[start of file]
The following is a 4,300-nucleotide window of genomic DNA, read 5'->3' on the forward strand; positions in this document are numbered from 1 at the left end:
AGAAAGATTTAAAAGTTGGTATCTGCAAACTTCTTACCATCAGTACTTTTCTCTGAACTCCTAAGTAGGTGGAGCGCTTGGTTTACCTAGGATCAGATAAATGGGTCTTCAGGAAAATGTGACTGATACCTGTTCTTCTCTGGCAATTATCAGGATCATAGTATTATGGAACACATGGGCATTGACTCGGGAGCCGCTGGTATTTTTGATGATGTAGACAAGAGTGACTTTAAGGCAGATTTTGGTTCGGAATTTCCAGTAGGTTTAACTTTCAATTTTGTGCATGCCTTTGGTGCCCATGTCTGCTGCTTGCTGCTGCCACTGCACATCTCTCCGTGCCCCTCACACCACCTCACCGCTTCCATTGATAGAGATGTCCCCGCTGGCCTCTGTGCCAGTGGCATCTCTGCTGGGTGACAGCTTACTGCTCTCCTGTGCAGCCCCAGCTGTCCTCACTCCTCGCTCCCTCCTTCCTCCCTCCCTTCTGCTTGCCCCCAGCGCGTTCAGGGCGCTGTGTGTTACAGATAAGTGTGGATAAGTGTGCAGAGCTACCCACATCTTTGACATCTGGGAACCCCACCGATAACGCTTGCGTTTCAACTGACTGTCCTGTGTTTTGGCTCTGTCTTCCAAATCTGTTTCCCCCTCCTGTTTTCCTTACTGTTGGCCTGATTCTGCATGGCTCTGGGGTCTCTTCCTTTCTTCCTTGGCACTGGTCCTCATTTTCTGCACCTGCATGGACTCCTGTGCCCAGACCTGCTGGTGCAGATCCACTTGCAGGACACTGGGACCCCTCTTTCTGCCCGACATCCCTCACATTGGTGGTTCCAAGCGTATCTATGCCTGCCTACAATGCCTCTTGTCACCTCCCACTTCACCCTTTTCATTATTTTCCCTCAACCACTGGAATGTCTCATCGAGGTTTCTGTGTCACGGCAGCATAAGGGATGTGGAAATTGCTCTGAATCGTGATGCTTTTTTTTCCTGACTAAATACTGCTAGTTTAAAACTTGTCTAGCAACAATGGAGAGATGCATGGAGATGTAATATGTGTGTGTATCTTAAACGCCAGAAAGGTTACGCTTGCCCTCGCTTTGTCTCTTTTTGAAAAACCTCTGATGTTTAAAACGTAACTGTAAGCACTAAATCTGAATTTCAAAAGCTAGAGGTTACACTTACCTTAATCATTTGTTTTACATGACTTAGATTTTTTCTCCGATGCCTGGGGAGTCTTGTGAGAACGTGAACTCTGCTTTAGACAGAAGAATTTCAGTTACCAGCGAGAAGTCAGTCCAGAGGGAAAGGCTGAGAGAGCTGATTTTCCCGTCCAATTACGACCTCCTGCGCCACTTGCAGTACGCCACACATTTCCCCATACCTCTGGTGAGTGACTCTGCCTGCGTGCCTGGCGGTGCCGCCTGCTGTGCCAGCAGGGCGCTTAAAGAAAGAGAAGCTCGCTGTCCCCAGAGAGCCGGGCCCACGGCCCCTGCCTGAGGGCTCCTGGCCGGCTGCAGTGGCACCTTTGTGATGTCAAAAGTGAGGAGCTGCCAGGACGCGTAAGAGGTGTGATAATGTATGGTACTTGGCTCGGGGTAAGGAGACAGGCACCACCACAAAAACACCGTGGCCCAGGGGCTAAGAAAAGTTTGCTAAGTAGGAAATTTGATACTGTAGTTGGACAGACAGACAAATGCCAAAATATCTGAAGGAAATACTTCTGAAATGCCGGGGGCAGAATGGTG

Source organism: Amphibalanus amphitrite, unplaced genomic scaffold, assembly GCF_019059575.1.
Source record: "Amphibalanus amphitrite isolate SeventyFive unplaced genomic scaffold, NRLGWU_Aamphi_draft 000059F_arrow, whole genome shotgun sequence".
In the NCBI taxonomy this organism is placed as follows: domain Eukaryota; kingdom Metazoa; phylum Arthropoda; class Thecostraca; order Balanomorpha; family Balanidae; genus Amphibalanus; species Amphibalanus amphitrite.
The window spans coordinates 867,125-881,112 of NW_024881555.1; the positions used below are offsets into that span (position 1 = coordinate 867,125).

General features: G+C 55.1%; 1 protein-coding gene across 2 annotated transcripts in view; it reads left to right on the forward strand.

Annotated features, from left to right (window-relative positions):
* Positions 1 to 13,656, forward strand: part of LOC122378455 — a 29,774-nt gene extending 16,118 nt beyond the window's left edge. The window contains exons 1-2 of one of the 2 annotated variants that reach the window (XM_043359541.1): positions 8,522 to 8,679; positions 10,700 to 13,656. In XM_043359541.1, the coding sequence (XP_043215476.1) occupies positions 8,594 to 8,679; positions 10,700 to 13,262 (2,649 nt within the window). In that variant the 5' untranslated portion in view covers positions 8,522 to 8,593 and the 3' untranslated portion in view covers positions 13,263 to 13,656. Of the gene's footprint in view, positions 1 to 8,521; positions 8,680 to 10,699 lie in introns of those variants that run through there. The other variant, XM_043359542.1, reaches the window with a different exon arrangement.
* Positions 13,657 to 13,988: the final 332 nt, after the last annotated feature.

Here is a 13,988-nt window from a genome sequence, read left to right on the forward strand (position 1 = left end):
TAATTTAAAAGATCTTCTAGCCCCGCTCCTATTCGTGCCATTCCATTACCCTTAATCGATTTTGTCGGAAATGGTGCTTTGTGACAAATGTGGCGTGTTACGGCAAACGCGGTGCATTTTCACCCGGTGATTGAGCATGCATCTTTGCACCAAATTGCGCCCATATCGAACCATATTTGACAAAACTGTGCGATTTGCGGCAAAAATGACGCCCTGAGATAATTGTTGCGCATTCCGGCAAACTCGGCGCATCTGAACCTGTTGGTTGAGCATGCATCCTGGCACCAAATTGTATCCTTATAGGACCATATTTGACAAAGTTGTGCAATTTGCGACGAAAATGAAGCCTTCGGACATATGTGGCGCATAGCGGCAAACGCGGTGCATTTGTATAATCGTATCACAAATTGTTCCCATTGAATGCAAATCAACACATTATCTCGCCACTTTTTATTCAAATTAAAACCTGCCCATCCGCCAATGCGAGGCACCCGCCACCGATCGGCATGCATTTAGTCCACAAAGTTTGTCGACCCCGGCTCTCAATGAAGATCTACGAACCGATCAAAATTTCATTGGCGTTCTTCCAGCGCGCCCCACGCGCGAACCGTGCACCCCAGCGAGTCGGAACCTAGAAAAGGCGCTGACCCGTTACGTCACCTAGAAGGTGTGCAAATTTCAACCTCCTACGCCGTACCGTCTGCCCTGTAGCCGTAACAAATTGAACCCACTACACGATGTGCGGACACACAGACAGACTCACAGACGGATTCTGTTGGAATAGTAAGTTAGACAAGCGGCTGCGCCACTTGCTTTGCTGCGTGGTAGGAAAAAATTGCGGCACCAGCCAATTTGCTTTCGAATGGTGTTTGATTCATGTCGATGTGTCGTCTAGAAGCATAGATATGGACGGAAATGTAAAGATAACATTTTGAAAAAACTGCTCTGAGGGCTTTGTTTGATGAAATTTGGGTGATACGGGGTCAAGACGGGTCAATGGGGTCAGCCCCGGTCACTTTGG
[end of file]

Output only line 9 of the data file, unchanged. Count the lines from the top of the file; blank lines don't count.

* Positions 1 to 13,656, forward strand: part of LOC122378455 — a 29,774-nt gene extending 16,118 nt beyond the window's left edge. The window contains exons 1-2 of one of the 2 annotated variants that reach the window (XM_043359541.1): positions 8,522 to 8,679; positions 10,700 to 13,656. In XM_043359541.1, the coding sequence (XP_043215476.1) occupies positions 8,594 to 8,679; positions 10,700 to 13,262 (2,649 nt within the window). In that variant the 5' untranslated portion in view covers positions 8,522 to 8,593 and the 3' untranslated portion in view covers positions 13,263 to 13,656. Of the gene's footprint in view, positions 1 to 8,521; positions 8,680 to 10,699 lie in introns of those variants that run through there. The other variant, XM_043359542.1, reaches the window with a different exon arrangement.